Facebook launches review of violent videos after Cleveland killing video

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[Facebook]–Facebook says it has launched a review of how it handles violent videos and other objectionable material, as a nationwide manhunt is under way for a man who posted a video of a killing.

The social media platform said it needed to do better after the video of the murder in Cleveland on Sunday remained on its website and mobile app for two hours.

Facebook’s vice president for global operations and media partnerships, Justin Osofsky said in a statement that the social media platform will be looking for ways to make it easier for people to report such videos and to speed up the process of reviewing items once they are reported.

Police said they had received dozens of tips about the possible location of the suspect, Steve Stephens, and repeatedly suggested he turns himself in.

News agencies reports show that the shooting was the latest violent incident shown on Facebook and has been raising questions about how the company moderates huge amounts of content uploaded from around the world.

Facebook relies largely on its 1.9 billion users to report items that violate its terms of service. Millions of items are reported each week in more than 40 languages and thousands of workers review them, Osofsky said in the statement, posted on a company blog.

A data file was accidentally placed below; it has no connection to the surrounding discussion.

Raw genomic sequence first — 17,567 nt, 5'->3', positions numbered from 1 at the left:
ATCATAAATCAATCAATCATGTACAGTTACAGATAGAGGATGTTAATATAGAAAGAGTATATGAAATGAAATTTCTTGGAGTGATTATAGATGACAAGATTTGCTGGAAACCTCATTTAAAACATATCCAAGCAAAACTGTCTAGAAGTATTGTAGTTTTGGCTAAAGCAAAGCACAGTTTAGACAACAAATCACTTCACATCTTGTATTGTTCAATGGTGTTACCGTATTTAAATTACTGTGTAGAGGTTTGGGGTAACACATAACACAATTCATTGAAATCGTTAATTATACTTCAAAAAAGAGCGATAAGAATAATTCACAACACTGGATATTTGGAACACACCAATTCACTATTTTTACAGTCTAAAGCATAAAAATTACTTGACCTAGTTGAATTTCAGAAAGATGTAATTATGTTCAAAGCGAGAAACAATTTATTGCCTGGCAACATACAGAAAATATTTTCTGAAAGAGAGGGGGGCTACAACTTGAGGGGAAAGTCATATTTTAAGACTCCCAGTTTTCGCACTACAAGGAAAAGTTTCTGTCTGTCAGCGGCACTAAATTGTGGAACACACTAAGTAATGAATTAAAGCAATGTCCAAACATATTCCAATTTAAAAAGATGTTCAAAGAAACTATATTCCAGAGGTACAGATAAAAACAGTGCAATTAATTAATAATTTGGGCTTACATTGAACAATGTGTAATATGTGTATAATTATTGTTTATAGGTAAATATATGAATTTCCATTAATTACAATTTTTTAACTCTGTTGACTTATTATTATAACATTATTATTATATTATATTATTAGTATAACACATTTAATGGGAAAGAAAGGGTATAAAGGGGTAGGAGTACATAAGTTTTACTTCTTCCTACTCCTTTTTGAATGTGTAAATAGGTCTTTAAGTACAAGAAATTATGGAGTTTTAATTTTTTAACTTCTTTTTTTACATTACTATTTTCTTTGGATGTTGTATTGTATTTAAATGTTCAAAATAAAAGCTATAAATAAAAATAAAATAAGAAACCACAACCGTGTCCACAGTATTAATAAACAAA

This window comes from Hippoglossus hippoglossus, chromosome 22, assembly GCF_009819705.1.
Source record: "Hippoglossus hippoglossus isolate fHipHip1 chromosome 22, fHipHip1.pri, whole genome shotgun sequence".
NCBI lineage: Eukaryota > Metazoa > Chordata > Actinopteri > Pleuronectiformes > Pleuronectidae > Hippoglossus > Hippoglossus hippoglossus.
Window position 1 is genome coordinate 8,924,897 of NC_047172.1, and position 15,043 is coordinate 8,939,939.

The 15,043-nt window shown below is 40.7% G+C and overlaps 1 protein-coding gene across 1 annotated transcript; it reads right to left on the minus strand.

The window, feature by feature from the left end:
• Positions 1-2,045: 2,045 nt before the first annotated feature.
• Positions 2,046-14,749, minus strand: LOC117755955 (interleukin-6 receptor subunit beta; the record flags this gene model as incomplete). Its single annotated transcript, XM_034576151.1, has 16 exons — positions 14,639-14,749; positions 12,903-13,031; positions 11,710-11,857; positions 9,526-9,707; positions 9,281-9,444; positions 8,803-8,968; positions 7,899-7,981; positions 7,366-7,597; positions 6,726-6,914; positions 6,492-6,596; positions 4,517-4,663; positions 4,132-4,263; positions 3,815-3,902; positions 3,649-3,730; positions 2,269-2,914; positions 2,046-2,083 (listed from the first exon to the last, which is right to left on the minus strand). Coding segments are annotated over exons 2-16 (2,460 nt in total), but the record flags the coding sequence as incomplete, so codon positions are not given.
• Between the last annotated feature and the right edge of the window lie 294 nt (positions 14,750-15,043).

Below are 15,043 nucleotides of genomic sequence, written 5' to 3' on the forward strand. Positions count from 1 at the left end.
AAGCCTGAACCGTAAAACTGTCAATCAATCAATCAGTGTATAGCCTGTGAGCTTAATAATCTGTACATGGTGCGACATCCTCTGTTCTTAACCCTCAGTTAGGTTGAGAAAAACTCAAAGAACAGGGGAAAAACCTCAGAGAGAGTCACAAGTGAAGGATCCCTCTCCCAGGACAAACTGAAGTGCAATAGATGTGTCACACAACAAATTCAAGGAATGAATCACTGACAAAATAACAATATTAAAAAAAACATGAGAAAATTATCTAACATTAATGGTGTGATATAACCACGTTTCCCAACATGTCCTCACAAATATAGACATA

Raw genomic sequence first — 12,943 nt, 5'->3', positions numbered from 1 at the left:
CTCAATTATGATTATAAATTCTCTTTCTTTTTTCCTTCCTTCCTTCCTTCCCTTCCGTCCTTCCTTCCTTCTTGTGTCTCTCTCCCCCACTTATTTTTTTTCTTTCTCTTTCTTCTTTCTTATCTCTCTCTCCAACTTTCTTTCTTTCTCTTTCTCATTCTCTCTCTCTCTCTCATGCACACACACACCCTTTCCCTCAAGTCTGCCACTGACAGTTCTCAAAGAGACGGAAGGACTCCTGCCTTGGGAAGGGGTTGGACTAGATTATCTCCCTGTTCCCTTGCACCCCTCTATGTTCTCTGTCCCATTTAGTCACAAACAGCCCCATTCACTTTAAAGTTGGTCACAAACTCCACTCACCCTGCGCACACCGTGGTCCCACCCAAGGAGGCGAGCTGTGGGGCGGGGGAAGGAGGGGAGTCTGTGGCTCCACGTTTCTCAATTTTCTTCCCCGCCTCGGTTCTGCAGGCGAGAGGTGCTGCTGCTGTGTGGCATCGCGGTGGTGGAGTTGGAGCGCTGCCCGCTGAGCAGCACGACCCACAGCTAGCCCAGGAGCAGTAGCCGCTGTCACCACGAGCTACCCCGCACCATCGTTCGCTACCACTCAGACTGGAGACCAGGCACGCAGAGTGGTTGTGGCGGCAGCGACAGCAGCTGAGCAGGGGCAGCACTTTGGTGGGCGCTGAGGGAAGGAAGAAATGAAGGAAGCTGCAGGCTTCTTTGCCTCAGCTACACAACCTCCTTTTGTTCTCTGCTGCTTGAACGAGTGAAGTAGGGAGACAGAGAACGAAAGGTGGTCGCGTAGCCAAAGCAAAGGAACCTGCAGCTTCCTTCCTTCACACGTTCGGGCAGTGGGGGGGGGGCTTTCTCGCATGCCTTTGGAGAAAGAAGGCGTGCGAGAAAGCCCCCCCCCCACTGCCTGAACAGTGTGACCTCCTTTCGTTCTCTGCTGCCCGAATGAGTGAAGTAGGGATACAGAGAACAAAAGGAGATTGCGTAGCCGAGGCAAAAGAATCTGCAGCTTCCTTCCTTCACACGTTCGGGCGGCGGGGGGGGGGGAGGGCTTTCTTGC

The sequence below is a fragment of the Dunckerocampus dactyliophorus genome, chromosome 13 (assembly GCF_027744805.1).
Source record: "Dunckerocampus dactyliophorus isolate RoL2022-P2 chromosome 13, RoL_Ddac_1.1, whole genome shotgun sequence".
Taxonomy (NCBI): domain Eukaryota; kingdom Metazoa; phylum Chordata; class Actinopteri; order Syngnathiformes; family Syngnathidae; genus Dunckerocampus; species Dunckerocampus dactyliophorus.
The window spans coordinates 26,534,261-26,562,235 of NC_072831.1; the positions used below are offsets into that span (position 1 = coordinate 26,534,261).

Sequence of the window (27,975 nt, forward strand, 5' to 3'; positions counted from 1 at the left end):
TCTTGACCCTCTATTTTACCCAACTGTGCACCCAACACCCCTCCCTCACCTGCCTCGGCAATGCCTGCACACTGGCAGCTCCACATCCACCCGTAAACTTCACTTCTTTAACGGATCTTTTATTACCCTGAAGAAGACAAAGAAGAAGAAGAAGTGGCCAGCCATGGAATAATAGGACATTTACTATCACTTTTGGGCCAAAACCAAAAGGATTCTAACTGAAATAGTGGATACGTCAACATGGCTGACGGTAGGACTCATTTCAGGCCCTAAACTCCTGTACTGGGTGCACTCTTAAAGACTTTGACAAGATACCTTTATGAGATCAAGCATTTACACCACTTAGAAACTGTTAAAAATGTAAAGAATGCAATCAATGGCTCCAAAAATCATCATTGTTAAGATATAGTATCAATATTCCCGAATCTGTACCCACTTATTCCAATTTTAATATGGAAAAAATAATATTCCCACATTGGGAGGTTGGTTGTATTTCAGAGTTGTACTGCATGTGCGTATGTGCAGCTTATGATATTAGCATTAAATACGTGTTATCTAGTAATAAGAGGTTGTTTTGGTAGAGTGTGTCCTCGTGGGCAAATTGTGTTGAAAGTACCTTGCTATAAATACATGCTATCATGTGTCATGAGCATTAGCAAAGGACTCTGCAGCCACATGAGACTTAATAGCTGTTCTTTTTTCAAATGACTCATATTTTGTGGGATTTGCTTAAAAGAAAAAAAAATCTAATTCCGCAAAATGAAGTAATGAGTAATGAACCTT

Police in Cleveland, Ohio working on the case with help from investigators at the FBI and the US Bureau of Alcohol, Tobacco, Firearms and Explosives (ATF), have offered a reward of up to $50,000 for information leading to the arrest of Stephens.

He is wanted on a charge of aggravated murder in the death of Robert Godwin Sr. in the city of Cleveland

In the video, Stephens gets out of his car and appears to randomly target Godwin, 74, who is holding a plastic shopping bag. Stephens says the name of a woman, whom Godwin does not seem to recognise.

“She’s the reason that this is about to happen to you,” Stephens tells Godwin before pointing a gun at him. Godwin can be seen shielding his face with the shopping bag.

Facebook said the suspect did go live on the social media website at one point during the day, but not during the killing. Police earlier had said that Stephens had broadcast it on Facebook Live.

The victim’s son, Robert Godwin Jr., told Cleveland.com that he cannot bring himself to watch the video.

“I haven’t watched the video. I haven’t even looked at my cellphone or the news,” Godwin said. “I don’t really want to see it.”

He said his father, a retired foundry worker, collected aluminum cans and often walked with a plastic shopping bag, picking cans up if he saw them on ground. The son said he believed his father was looking for cans on Sunday when Stephens approached him.

In a separate video posted on Facebook, Stephens claimed to have killed more than a dozen other people.

“Like I said, I killed 13, so I’m working on 14 as we speak,” he said.

Stephens, 37, of Cleveland, Ohio, who was described as armed and dangerous, was also placed on the FBI’s Most Wanted list, a designation officials hope will help raise public awareness about the case.

Police have not verified any other shootings or deaths, Police Chief Calvin Williams said.

“There are no more victims that we know are tied to him,” said Williams.

The incident was the latest disturbing crime captured on Facebook video in the US, including the alleged gang rape of a 15-year-old girl, two fatal shootings, and the kidnapping and torture of a disabled 18-year-old man.




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